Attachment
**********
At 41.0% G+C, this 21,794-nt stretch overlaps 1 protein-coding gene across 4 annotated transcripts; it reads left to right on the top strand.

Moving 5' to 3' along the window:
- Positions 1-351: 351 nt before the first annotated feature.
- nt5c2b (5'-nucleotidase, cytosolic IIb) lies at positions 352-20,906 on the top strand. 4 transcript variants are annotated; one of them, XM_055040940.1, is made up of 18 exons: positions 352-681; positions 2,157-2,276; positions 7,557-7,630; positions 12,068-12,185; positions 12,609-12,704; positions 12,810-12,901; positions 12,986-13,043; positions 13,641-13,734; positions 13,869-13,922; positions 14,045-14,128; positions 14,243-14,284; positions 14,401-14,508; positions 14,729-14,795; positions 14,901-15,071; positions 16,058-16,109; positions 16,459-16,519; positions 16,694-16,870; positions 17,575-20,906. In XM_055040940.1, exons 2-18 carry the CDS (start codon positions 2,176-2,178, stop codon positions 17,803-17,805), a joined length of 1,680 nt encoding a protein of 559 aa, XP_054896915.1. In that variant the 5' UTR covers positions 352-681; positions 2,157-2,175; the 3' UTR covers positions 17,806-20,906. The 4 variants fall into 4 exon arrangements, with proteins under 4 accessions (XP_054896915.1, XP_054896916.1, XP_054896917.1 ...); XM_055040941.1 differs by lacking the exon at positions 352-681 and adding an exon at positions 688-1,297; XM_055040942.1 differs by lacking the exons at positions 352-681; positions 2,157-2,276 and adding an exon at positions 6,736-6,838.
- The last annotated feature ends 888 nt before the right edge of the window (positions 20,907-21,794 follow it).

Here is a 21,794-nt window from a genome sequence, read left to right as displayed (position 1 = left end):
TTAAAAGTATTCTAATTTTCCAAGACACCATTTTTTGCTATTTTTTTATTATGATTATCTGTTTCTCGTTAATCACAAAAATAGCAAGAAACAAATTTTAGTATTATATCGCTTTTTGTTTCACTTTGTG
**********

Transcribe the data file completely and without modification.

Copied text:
At 41.0% G+C, this 21,794-nt stretch overlaps 1 protein-coding gene across 4 annotated transcripts; it reads left to right on the top strand.

Moving 5' to 3' along the window:
- Positions 1-351: 351 nt before the first annotated feature.
- nt5c2b (5'-nucleotidase, cytosolic IIb) lies at positions 352-20,906 on the top strand. 4 transcript variants are annotated; one of them, XM_055040940.1, is made up of 18 exons: positions 352-681; positions 2,157-2,276; positions 7,557-7,630; positions 12,068-12,185; positions 12,609-12,704; positions 12,810-12,901; positions 12,986-13,043; positions 13,641-13,734; positions 13,869-13,922; positions 14,045-14,128; positions 14,243-14,284; positions 14,401-14,508; positions 14,729-14,795; positions 14,901-15,071; positions 16,058-16,109; positions 16,459-16,519; positions 16,694-16,870; positions 17,575-20,906. In XM_055040940.1, exons 2-18 carry the CDS (start codon positions 2,176-2,178, stop codon positions 17,803-17,805), a joined length of 1,680 nt encoding a protein of 559 aa, XP_054896915.1. In that variant the 5' UTR covers positions 352-681; positions 2,157-2,175; the 3' UTR covers positions 17,806-20,906. The 4 variants fall into 4 exon arrangements, with proteins under 4 accessions (XP_054896915.1, XP_054896916.1, XP_054896917.1 ...); XM_055040941.1 differs by lacking the exon at positions 352-681 and adding an exon at positions 688-1,297; XM_055040942.1 differs by lacking the exons at positions 352-681; positions 2,157-2,276 and adding an exon at positions 6,736-6,838.
- The last annotated feature ends 888 nt before the right edge of the window (positions 20,907-21,794 follow it).

Here is a 21,794-nt window from a genome sequence, read left to right as displayed (position 1 = left end):
TTAAAAGTATTCTAATTTTCCAAGACACCATTTTTTGCTATTTTTTTATTATGATTATCTGTTTCTCGTTAATCACAAAAATAGCAAGAAACAAATTTTAGTATTATATCGCTTTTTGTTTCACTTTGTG